Flare Tube Fittings
by B. M. Green
The North American Live Steamer, Volume 1 Number 10, October 1956
Bill Van Brocklin gave us a fine set of standards for the ferrule type of tube unions (see Union Nuts & Fittings) and, as he says, L.B.S.C. has used this type for many years. However, the less expert person may have considerable difficulty in making and silver soldering neat ferrules for the smaller sizes. Solder must be kept off the cone face and also off the rear face of the ferrule if it is to seat steam tight. These troubles may be avoided by using a flared type such as is used in automotive work. L.B.S.C. says that this type will not last long but many of my friends are using it with success. I have found no standard for tubing smaller than 1/4 inch and, even in this size, fittings are large and clumsy for our purposes, so I have made up my own standard s and offer them for what they are worth. It is interesting to note how closely Van Brocklin's dimensions and mine agree.
For the flare fittings several tools are required but they are easily made from drill rod quenched in oil. The standard flare angle is 90 degrees and the cone points on the punch and reamers should all be turned at the same time by setting over the compound slide. The exact angle is not important as long as all are alike. Only one punch is needed, large enough to flare the largest tube used. Polish the cone after hardening. A reamer is needed for each size of tube to form the seat in the nut as the angle is different from that left by the tap drill. These are simply D-bits and the lfat can be filed in the lathe, "miking" the thickness to ensure that it is filed just half way. The body is turned to a good fit in the tap drill hole and, for the smaller sizes, it is well to use a larger piece of drill rod and turn down the distance K, or a little more, to dimension J.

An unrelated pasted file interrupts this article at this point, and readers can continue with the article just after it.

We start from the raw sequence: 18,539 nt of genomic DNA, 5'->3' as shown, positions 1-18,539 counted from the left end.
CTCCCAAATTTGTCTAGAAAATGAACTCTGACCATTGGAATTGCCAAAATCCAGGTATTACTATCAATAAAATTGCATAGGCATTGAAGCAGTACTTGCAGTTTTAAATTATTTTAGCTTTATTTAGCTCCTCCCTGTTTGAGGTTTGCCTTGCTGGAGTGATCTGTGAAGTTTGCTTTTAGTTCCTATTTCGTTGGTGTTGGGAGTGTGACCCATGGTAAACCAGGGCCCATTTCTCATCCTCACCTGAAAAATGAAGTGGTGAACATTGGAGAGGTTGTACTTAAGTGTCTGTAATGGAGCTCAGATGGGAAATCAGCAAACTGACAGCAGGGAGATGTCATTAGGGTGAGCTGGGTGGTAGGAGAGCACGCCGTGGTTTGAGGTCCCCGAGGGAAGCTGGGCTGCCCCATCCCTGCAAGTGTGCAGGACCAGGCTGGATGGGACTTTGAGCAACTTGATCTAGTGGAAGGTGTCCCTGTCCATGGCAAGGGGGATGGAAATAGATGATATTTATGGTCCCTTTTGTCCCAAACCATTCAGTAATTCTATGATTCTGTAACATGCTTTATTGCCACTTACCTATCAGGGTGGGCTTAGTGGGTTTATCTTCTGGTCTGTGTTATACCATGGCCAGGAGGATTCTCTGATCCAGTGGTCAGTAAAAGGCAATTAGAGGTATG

The die block is used to grip the tube when flaring. It is made in two pieces dowelled together to ensure accuracy of the holes and shouldered to rest in the bench vice. When drilling for the tube holes, nominal size, slip a piece of 0.005 brass shim stock between the halves, so they will later clamp the tube, and form the countersinks with the reamers already made. The die block should really be made of hardened tool steel but mine, of 3/8 inch key stock, has served for quite a while. If the shim stock is too thick a slight ridge will be left on the outside of the flare and this must be carefully filed off. Don't forget to slip the nut on the tube before flaring and also to anneal the tube. Otherwise the tube is likely to split.